Tunisia’s new government to investigate ex-president’s financial dealings


Tunisia’s transitional government on Wednesday began to redress alleged financial and political abuses of the deposed ruler and his family as a measure of calm returned to a country roiled less than a week ago by a popular uprising.

Newly sworn-in officials launched an investigation into the financial dealings of former President Zine el Abidine ben Ali, who fled the country Friday. They also have taken steps to address some of the human rights abuses during Ben Ali’s 23-year-reign, announcing the release of 1,800 political prisoners.

“I want to make a judicial inquiry to arrest everyone who used the state to enrich themselves,” interim President Fouad Mebazaa said in a televised news conference.


“We believe in Tunisia and we will write a new page in history to make a future where the nation will prevail,” he said. “We will realize all the wishes of the people, by letting them choose their own government in elections that will be a complete break with the past and by releasing all political opponents.”

A provisional government that says it is dedicated to building a modern democracy promises free elections in six months.

The public prosecutor on Wednesday announced a probe of real estate, stock market and foreign holdings of Ben Ali, his wife, Leila, and other relatives, according to the official TAP news agency. France, Germany and Switzerland also announced moves to freeze the assets of Ben Ali’s family, officials in Europe announced.

Ben Ali took refuge in Saudi Arabia after his regime repressed weeks of protests at the loss of at least 78 lives.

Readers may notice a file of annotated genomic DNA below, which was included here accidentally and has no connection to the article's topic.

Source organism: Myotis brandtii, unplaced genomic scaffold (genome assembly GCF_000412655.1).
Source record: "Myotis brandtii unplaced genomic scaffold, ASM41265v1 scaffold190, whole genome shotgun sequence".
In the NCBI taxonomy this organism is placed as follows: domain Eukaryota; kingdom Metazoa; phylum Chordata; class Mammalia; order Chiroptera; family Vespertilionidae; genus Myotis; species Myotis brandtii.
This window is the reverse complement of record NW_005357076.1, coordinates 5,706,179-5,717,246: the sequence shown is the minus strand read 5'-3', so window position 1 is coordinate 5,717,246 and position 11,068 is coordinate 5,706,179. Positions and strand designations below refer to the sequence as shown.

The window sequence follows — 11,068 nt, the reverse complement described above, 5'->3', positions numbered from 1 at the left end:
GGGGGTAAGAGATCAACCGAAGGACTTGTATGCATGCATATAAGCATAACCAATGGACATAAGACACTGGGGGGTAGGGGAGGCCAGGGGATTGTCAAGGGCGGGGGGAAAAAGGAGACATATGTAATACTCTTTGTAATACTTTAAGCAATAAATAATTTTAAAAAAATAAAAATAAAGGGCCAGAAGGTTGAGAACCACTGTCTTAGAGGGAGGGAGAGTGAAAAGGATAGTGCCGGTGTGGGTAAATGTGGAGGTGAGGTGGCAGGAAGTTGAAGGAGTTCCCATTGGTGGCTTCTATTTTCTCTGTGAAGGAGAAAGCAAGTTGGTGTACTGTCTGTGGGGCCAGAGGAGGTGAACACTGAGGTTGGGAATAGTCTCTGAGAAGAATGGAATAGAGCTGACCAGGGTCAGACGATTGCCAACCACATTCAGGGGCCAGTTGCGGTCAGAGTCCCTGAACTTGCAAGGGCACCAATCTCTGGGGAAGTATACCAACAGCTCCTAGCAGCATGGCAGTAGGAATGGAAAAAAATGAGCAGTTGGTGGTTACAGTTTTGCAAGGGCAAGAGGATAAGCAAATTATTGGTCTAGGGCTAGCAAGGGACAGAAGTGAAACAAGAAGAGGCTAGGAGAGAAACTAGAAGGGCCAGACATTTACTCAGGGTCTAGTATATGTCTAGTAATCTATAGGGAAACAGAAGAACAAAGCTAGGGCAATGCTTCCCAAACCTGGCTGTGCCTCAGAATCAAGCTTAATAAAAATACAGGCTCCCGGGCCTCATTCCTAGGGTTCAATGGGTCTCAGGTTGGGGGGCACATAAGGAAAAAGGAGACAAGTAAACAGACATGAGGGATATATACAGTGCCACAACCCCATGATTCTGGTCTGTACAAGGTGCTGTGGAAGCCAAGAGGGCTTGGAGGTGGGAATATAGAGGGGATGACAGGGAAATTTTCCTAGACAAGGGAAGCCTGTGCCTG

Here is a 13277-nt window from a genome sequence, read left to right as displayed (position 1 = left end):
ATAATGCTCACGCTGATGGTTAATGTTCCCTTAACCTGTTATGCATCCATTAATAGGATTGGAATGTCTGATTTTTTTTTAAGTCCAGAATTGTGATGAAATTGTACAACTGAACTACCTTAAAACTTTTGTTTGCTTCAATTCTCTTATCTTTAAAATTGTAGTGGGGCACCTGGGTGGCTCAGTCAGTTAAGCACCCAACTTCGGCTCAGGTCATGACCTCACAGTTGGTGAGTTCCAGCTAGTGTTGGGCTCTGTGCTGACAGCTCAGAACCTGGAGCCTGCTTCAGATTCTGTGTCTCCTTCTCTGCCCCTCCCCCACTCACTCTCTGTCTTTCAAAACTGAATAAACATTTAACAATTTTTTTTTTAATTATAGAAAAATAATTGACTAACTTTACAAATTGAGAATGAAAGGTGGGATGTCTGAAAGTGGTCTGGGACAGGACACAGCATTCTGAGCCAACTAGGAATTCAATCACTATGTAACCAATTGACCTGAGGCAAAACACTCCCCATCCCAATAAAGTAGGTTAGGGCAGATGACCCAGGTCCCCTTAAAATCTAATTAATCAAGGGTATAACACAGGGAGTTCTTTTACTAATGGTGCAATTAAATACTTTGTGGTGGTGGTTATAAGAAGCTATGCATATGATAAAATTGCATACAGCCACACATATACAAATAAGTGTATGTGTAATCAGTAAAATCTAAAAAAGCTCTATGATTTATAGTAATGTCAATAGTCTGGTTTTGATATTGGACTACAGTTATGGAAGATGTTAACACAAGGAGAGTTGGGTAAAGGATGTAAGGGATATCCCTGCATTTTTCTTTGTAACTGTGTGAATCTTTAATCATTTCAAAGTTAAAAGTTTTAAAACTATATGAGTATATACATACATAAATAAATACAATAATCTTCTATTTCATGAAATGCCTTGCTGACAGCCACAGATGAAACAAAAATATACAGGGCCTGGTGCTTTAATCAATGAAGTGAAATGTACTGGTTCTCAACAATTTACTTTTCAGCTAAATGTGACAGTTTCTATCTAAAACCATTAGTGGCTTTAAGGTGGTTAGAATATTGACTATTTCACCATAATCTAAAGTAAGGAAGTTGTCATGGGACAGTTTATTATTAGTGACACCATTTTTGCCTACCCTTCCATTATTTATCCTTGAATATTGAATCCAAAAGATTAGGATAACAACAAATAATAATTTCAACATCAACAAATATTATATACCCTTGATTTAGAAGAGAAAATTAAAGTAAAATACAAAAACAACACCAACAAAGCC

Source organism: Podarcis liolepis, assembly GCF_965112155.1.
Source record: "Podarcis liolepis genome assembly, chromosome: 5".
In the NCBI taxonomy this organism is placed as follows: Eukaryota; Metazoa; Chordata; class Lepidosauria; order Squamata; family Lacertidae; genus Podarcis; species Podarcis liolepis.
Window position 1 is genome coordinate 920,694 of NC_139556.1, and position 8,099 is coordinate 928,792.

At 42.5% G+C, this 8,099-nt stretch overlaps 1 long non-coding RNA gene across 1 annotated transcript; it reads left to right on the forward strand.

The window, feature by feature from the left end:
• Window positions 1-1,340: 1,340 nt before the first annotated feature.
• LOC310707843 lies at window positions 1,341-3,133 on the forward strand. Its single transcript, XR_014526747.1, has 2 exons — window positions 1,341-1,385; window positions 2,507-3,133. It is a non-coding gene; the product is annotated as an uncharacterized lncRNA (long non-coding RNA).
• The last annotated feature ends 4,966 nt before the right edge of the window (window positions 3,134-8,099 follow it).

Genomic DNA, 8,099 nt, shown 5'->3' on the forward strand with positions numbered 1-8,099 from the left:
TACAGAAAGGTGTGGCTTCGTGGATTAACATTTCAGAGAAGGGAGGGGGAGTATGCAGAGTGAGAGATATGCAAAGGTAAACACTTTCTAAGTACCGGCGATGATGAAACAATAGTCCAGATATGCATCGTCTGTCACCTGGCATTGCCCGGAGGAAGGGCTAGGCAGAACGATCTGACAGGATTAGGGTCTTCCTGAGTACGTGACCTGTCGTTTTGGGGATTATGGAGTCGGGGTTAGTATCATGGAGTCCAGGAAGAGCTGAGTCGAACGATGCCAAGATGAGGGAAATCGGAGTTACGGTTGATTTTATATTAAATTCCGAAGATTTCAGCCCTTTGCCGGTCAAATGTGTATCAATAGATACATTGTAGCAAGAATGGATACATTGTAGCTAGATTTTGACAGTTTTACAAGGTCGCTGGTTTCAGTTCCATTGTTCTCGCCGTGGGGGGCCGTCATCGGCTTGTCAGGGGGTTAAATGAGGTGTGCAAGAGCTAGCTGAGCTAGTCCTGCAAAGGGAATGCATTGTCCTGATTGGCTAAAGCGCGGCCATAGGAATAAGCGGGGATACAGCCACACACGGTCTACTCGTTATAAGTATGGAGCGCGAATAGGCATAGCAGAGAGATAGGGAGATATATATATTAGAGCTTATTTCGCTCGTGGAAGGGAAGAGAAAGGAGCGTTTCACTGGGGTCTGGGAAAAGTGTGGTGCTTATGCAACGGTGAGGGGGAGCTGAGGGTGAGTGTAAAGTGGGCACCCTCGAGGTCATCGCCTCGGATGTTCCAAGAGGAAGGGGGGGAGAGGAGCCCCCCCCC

The interim cabinet is scheduled to hold its first meeting Thursday, with bills offering general amnesty to persons convicted of political crimes and to separate the state from political parties on the agenda, TAP reported.

Prime Minister Mohamed Ghannouchi said in an interview with the Al Arabiya news channel that people who have been denied the ability to leave the country would be granted passports. Authorities in the Arab world and Iran often forbid political dissidents from traveling abroad as punishment.


In the capital and other cities, hundreds of demonstrators loudly voiced their opposition to the inclusion of figures from the former regime, including Mebazaa and Ghannouchi, in the transitional cabinet. But in contrast to previous days, the gatherings were relatively peaceful. Police officers stood aside and let demonstrators chant slogans and wave banners. Authorities felt confident enough about security to push the starting time of the overnight curfew from 6 to 8 p.m.

Many cafes and shops reopened, though a significant number remained shuttered. The interior minister has said that the crisis has cost the nation more than $2 billion in lost revenue. Moody’s and other bond rating agencies have downgraded Tunisia’s debt over the political volatility, TAP reported.

But many Tunisians have shrugged off the costs of the uprising.

“This ‘crisis’ is not a pejorative in this case,” said Achou Bel Sana, president of the Tunisian Assn. of Democratic Women, a civil society group. “Tunisia is giving birth not only to a different government but to something new: a democracy by a popular revolution.”

Special correspondent Sihem Hassaini contributed to this report.